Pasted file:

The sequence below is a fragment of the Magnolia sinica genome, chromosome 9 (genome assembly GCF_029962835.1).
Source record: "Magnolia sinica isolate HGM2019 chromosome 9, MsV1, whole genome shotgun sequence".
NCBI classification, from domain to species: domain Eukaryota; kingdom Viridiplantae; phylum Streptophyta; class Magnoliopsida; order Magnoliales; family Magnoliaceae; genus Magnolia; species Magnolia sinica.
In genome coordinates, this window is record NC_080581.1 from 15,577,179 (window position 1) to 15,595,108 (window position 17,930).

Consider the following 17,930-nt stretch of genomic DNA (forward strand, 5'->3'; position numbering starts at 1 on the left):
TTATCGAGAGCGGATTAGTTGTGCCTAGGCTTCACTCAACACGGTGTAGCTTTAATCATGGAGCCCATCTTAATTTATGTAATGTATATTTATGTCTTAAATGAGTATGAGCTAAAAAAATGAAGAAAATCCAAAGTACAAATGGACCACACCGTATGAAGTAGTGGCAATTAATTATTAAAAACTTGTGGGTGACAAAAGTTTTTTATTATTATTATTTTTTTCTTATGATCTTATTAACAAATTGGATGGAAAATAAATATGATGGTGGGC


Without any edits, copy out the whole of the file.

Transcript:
The sequence below is a fragment of the Magnolia sinica genome, chromosome 9 (genome assembly GCF_029962835.1).
Source record: "Magnolia sinica isolate HGM2019 chromosome 9, MsV1, whole genome shotgun sequence".
NCBI classification, from domain to species: domain Eukaryota; kingdom Viridiplantae; phylum Streptophyta; class Magnoliopsida; order Magnoliales; family Magnoliaceae; genus Magnolia; species Magnolia sinica.
In genome coordinates, this window is record NC_080581.1 from 15,577,179 (window position 1) to 15,595,108 (window position 17,930).

Consider the following 17,930-nt stretch of genomic DNA (forward strand, 5'->3'; position numbering starts at 1 on the left):
TTATCGAGAGCGGATTAGTTGTGCCTAGGCTTCACTCAACACGGTGTAGCTTTAATCATGGAGCCCATCTTAATTTATGTAATGTATATTTATGTCTTAAATGAGTATGAGCTAAAAAAATGAAGAAAATCCAAAGTACAAATGGACCACACCGTATGAAGTAGTGGCAATTAATTATTAAAAACTTGTGGGTGACAAAAGTTTTTTATTATTATTATTTTTTTCTTATGATCTTATTAACAAATTGGATGGAAAATAAATATGATGGTGGGC